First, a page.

Home / Local / Northern Qld MPs confident on reinsurance pool
12 April 2021
Northern Queensland MP Warren Entsch says evidence of market failure in Australia’s north has increased the likelihood a reinsurance pool proposal will be supported in the next Federal Budget.
Mr Entsch, a long-time campaigner on insurance issues, says he has held positive discussions within the Government, which refocussed on the issue after the Townsville flooding in 2019.
“We have now got to a point where I believe we have been able to prove market failure,” Mr Entsch told insuranceNEWS.com.au. “I am quietly confident we will be able to get something up in the next Budget.”
Mr Entsch, a Liberal National Party of Queensland member representing Leichhardt, says a reinsurance pool could also provide catastrophe protection for other parts of Australia, although he has no specific details of models that may be under consideration.
A recent Australian Small Business and Family Enterprise Ombudsman insurance inquiry, which also looked at liability cover problems, recommended the Australian Reinsurance Pool Corporation (ARPC) mandate be extended beyond terrorism to include natural disasters.
Conversely, the Australian Competition and Consumer Commission (ACCC) three-year inquiry into northern insurance issues recommended against a reinsurance pool and said there was no market failure.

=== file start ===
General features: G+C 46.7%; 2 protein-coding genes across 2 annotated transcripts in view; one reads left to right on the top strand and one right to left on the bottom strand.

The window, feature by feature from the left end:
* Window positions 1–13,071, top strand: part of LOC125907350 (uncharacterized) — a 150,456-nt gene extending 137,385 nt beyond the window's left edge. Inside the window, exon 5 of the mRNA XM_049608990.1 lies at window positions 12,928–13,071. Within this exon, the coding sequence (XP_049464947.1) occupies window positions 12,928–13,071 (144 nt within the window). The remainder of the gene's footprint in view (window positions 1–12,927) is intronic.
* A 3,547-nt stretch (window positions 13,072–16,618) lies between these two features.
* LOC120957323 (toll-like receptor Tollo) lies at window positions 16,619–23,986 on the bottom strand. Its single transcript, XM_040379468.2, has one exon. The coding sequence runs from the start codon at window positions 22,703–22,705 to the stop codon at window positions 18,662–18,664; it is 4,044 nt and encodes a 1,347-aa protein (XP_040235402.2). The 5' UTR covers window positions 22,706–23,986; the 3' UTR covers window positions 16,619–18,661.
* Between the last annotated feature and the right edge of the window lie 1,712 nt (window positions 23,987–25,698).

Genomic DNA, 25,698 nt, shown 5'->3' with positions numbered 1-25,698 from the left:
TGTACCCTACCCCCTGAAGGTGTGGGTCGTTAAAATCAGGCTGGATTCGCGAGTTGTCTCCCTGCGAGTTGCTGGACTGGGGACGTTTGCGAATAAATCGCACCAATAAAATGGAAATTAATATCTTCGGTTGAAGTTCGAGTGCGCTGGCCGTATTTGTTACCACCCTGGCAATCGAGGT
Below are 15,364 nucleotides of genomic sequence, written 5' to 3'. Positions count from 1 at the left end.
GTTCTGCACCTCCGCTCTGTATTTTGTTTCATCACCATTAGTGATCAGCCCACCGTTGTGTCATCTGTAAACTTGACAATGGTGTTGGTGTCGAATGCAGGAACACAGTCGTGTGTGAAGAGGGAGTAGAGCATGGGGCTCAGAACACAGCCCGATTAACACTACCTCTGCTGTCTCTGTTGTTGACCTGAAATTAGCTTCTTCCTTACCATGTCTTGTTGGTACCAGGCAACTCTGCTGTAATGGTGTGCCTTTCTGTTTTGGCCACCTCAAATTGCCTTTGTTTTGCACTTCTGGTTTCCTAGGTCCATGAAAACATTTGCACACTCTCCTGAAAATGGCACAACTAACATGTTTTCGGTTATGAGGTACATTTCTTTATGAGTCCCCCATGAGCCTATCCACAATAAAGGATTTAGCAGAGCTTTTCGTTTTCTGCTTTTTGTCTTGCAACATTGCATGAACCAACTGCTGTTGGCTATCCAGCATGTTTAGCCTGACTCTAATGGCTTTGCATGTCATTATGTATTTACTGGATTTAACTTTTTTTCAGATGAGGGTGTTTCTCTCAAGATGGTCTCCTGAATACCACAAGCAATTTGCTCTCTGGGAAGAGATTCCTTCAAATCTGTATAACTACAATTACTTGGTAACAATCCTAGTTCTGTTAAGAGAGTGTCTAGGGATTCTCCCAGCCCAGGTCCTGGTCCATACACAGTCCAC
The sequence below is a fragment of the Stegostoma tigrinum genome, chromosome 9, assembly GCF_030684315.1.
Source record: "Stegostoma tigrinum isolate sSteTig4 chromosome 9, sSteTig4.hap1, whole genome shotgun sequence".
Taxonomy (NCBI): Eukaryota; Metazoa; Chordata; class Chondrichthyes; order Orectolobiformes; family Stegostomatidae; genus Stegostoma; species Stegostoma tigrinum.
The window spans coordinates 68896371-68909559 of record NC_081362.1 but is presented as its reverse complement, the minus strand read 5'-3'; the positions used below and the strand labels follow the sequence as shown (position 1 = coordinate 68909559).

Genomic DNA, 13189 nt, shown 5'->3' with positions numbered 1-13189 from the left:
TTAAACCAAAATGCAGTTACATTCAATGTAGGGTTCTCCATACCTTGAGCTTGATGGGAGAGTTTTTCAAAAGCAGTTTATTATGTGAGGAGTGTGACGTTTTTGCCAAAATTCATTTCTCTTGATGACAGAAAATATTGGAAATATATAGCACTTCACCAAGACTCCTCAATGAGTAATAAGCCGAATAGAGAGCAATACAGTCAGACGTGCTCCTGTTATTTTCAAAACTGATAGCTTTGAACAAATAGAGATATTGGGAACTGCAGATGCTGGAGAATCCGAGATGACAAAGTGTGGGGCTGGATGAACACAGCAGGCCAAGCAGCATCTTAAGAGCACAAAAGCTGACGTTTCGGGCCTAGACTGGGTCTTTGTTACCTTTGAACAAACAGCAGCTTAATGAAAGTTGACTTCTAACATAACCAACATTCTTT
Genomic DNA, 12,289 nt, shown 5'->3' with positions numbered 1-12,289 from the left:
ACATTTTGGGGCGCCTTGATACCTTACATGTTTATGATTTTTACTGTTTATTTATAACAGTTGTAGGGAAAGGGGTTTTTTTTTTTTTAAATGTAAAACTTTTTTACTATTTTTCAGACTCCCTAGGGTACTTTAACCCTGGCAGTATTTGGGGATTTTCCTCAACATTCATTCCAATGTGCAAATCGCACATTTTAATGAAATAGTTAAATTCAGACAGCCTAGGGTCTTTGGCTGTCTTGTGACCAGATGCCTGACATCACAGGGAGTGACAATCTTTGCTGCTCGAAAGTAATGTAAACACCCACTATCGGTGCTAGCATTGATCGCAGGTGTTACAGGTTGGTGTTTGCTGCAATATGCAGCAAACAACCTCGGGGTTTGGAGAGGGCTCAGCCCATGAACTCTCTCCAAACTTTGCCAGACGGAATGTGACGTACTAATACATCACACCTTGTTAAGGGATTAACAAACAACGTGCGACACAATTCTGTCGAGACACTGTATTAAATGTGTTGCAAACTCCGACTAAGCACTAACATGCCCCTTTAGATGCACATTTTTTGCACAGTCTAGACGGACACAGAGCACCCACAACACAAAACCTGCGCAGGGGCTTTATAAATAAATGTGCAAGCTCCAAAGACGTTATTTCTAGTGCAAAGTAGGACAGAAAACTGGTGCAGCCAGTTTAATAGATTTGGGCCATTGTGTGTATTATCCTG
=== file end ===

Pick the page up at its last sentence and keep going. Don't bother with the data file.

Bob Katter, representing the neighbouring Queensland seat of Kennedy, also says he would like to see the ARPC’s role extended.
Mr Katter, who formed Katter’s Australian Party and who sits on the crossbench, said last month after meeting with Prime Minister Scott Morrison that he is increasingly confident on the issue.
“We are getting very close,” he said. “I’m in a very strong position, even a powerful position. The Federal Government will make a very bad mistake if they think I’m not going to use that power. But the Prime Minister was very positive in the meeting.”
The Insurance Council of Australia (ICA) has focused on mitigation and planning issues to reduce risks rather than Government intervention in the form of pools.
Queensland-based Sure Insurance, which opposes Government pools, put forward a Catastrophe Event Provision (CER) model in a meeting with Assistant Treasurer Michael Sukkar.
MD Bradley Heath says the model would allow insurers to place funds in a tax-free reserve that could be drawn upon after a catastrophe, with no deduction when funds are spent.
“This is allowing insurers in the good years particularly to be able to fund a reserve to be able to pay for the bad years,” he told insuranceNEWS.com.au.
The net result to the taxpayer is zero, while the arrangement would help prevent jumps in premium expenses after major events.
The CER, similar in concept to the use of Incurred But Not Reported (IBNR) claims reserves, could be adapted to address affordability issues in areas, such as liability, Mr Heath says.